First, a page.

Russia halts further chemical weapons inspectors in Syria

Russian Ambassador to the United Nations Vasily Nebenzya votes against a bid to renew an international inquiry into chemical weapons attacks in Syria, during a meeting of the U.N. Security Council at the United Nations headquarters in New York, U.S., November 17, 2017.

BRENDAN MCDERMID / REUTERS

UNITED NATIONS -- Russia vetoed a U.N. Security Council vote on Friday that would have continued the work of the chemical weapons inspectors in Syria charged with assigning blame for attacks against civilians that horrified the world.

The vote came one day after Russia blocked a U.S. effort to extend the inquiry for one year.

The back and forth between U.S. ambassador Nikki Haley and Russia's U.N. envoy Vassily Nebenzia was fiery and acrimonious.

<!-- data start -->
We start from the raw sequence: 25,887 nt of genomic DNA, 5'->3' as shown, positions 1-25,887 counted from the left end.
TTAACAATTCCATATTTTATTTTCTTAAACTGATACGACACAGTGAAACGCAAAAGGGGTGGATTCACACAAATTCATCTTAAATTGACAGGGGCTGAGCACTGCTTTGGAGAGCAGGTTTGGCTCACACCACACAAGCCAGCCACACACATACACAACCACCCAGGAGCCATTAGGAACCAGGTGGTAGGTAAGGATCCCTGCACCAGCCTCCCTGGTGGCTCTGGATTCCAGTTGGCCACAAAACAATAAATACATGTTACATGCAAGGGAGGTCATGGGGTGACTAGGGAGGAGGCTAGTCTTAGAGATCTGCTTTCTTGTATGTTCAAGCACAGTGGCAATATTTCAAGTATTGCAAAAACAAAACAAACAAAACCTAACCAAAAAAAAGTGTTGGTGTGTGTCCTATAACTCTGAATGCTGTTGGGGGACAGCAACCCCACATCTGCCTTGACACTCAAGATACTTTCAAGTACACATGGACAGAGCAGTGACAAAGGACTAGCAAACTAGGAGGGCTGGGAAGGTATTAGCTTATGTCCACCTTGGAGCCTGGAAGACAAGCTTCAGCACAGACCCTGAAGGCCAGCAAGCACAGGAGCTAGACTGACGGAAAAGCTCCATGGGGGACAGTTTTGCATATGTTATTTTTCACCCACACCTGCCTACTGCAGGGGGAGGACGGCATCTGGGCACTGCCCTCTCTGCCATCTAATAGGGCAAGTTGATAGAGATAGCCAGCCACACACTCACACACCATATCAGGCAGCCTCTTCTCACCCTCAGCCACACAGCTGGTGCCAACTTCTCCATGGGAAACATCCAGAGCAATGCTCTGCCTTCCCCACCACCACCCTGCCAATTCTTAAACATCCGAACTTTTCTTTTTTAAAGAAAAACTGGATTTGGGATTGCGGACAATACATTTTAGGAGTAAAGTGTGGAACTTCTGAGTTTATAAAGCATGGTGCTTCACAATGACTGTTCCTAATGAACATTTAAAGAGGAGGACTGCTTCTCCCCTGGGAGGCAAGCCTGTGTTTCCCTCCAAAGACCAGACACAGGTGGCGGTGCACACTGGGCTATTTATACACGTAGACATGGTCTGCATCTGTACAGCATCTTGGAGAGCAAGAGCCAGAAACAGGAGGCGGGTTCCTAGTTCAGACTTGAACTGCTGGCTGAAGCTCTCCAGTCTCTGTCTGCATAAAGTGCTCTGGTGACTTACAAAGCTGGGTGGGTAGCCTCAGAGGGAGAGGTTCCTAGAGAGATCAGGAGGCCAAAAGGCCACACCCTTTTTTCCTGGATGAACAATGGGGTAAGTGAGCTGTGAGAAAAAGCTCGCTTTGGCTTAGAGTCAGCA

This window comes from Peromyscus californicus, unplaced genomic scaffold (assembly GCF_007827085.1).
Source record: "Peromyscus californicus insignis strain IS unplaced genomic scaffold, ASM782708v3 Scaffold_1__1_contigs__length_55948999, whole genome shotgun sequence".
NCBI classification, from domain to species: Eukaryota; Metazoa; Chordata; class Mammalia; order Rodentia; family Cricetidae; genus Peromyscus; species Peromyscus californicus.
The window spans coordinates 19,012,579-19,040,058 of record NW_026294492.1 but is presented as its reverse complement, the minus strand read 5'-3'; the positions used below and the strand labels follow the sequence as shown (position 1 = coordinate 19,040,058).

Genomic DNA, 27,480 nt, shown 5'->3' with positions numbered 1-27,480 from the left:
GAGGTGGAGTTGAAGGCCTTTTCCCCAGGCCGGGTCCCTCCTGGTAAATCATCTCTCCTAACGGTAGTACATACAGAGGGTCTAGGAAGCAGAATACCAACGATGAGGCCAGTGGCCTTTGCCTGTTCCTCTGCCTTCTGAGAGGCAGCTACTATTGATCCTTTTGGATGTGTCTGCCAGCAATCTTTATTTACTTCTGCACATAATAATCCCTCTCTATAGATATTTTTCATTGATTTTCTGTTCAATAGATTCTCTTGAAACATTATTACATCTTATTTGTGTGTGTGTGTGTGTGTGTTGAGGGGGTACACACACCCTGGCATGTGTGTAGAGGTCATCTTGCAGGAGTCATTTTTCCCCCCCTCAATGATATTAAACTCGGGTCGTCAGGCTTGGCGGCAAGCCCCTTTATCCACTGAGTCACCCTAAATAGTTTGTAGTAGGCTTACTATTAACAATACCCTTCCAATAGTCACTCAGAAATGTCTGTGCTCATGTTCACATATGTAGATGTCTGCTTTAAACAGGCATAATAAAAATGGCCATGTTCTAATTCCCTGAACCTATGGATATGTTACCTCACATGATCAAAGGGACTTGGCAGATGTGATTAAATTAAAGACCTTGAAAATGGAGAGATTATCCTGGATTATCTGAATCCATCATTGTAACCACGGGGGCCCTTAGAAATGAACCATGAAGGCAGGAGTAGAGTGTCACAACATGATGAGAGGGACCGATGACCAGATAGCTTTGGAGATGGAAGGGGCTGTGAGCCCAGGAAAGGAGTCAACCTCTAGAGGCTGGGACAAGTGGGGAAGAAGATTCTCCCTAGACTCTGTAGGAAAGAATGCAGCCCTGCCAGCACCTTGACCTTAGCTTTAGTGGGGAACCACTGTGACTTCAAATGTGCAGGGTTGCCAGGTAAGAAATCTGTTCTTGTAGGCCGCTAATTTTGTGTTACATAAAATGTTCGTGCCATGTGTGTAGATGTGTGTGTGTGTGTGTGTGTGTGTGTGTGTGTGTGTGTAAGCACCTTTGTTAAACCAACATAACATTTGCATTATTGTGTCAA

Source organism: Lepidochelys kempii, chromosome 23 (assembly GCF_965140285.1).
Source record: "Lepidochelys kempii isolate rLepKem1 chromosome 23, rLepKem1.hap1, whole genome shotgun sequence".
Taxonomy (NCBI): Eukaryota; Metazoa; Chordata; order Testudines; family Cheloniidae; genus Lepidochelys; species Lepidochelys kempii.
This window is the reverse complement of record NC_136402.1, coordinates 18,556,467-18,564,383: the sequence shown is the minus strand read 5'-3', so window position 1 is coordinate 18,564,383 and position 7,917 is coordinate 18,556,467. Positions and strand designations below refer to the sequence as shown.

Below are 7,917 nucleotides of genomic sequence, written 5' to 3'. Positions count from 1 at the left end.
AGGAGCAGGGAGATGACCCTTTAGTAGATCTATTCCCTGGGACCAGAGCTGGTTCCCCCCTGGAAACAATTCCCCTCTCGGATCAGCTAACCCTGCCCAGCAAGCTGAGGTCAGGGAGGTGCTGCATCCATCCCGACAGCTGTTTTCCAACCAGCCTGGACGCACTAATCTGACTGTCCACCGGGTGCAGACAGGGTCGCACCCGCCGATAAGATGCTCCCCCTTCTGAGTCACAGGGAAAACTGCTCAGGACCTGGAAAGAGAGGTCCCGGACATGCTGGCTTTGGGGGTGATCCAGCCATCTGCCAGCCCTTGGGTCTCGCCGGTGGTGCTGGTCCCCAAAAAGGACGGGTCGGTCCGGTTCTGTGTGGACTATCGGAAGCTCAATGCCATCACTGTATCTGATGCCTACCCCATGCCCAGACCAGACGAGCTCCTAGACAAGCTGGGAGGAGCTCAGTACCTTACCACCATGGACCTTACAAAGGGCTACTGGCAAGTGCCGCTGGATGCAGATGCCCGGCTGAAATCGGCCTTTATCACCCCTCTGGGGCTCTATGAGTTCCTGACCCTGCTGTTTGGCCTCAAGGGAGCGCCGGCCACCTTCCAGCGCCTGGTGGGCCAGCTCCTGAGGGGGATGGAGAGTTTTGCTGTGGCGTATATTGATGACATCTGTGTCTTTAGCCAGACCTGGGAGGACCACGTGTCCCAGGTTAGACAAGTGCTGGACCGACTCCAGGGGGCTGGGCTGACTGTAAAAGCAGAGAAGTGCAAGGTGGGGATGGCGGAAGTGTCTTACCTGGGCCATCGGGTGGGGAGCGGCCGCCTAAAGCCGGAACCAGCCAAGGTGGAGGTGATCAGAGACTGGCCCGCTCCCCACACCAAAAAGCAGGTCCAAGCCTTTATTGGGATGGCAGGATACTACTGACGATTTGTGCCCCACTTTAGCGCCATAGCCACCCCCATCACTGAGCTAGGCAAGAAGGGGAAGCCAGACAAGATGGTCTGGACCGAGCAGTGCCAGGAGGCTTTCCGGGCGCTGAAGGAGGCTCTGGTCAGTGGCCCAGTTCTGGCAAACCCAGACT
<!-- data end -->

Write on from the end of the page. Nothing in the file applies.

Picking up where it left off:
After the vote, Haley said that "Russia will not agree to any mechanism that might shine a spotlight at the use of chemical weapons by its ally, the Syrian regime…it's as simple and shameful as that."

"As we have long suspected, Russia does not now and has never had any intention of making this time productive for this Council," Haley added.

Nebenzia, for his part, responded that the Thursday "meeting of the Security Council left behind a very unpleasant sludge and it focused on political content that was far from the issue of Syrian chemical weapons."

He added, "Despite accusations that we heard today in the Council, we didn't see much willingness to compromise on the part of our partners."

Russia has even taken to Twitter to counter Haley accusations that his Mission was unavailable to discuss modifications to the dueling resolutions.